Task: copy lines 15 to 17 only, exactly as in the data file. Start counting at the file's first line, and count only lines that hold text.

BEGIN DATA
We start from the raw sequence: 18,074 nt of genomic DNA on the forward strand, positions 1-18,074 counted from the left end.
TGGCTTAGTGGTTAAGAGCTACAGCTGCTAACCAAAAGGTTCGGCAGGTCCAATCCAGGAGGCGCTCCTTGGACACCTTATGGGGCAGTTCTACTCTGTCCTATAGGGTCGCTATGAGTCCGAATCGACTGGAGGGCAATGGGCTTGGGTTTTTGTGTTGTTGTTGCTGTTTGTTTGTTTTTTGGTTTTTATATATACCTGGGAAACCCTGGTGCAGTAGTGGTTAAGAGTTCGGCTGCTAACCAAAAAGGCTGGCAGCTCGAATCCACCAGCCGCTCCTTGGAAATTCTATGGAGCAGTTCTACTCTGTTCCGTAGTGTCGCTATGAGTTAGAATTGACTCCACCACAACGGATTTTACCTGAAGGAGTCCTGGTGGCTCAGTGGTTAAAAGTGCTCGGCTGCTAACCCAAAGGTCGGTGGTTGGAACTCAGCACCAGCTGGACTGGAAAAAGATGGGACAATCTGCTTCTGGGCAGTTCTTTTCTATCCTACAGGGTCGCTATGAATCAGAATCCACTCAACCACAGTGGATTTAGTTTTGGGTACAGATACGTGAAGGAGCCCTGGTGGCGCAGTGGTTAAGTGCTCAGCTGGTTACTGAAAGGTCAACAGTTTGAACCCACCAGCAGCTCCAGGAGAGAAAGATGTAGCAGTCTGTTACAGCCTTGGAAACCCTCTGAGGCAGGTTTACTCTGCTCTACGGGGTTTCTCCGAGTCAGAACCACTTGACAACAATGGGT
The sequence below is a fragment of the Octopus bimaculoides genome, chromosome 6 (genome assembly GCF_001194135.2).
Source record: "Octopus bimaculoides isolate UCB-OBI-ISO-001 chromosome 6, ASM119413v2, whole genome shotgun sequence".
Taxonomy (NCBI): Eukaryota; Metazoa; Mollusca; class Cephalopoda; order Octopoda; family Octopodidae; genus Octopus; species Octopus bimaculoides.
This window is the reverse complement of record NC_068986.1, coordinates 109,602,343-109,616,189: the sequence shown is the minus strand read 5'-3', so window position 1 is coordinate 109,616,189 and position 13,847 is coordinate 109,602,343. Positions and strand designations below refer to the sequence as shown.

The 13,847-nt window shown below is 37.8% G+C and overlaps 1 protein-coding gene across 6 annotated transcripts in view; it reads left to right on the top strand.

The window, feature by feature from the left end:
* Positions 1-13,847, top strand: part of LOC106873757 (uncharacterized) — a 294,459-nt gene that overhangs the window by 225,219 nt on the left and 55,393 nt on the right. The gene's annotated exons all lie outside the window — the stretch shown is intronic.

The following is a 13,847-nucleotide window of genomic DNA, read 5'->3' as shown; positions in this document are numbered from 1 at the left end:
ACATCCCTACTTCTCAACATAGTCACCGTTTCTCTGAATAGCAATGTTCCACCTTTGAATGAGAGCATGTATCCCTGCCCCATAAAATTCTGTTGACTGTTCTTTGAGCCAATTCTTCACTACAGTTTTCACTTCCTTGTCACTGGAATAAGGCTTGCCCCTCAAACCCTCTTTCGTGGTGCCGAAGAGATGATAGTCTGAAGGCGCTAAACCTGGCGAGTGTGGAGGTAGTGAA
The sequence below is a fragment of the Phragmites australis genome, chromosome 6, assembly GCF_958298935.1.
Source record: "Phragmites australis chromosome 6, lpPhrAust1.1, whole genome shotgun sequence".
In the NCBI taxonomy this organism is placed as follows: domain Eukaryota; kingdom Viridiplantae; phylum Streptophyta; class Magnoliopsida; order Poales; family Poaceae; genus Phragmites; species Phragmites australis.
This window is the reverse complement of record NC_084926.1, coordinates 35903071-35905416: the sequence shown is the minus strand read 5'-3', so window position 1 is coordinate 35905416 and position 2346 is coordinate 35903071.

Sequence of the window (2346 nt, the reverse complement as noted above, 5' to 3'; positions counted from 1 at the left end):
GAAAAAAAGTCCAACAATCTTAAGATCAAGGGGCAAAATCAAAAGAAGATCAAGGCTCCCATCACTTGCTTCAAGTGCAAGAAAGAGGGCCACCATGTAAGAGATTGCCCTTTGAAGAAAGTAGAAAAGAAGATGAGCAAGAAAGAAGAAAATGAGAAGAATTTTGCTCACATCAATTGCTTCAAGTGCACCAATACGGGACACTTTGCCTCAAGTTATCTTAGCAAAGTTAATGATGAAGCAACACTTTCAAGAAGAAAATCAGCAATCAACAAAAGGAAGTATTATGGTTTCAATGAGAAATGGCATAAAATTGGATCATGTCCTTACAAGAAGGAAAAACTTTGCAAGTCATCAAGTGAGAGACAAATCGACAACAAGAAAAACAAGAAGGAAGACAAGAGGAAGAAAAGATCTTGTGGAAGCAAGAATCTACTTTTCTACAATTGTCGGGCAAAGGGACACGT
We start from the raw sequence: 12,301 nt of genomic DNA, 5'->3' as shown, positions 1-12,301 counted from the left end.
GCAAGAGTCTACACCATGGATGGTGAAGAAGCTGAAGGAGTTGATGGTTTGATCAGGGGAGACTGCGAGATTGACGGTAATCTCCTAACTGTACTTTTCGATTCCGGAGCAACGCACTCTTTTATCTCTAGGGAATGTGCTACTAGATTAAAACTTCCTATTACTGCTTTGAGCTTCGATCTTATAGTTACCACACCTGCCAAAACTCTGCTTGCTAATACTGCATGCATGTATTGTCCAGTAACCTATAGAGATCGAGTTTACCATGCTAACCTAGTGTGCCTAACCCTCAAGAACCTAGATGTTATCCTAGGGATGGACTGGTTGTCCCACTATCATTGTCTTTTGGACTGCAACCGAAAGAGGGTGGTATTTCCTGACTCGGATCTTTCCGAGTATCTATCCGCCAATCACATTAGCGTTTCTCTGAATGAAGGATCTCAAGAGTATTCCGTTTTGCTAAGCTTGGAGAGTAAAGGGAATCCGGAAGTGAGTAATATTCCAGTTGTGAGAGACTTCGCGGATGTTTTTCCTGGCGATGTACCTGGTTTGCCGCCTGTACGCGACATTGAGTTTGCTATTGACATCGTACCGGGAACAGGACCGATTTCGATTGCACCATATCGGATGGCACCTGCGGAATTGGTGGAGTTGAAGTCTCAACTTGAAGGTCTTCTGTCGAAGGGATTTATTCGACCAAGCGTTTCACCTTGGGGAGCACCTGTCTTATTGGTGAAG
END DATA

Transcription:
This window is the reverse complement of record NC_084926.1, coordinates 35903071-35905416: the sequence shown is the minus strand read 5'-3', so window position 1 is coordinate 35905416 and position 2346 is coordinate 35903071.

Sequence of the window (2346 nt, the reverse complement as noted above, 5' to 3'; positions counted from 1 at the left end):
GAAAAAAAGTCCAACAATCTTAAGATCAAGGGGCAAAATCAAAAGAAGATCAAGGCTCCCATCACTTGCTTCAAGTGCAAGAAAGAGGGCCACCATGTAAGAGATTGCCCTTTGAAGAAAGTAGAAAAGAAGATGAGCAAGAAAGAAGAAAATGAGAAGAATTTTGCTCACATCAATTGCTTCAAGTGCACCAATACGGGACACTTTGCCTCAAGTTATCTTAGCAAAGTTAATGATGAAGCAACACTTTCAAGAAGAAAATCAGCAATCAACAAAAGGAAGTATTATGGTTTCAATGAGAAATGGCATAAAATTGGATCATGTCCTTACAAGAAGGAAAAACTTTGCAAGTCATCAAGTGAGAGACAAATCGACAACAAGAAAAACAAGAAGGAAGACAAGAGGAAGAAAAGATCTTGTGGAAGCAAGAATCTACTTTTCTACAATTGTCGGGCAAAGGGACACGT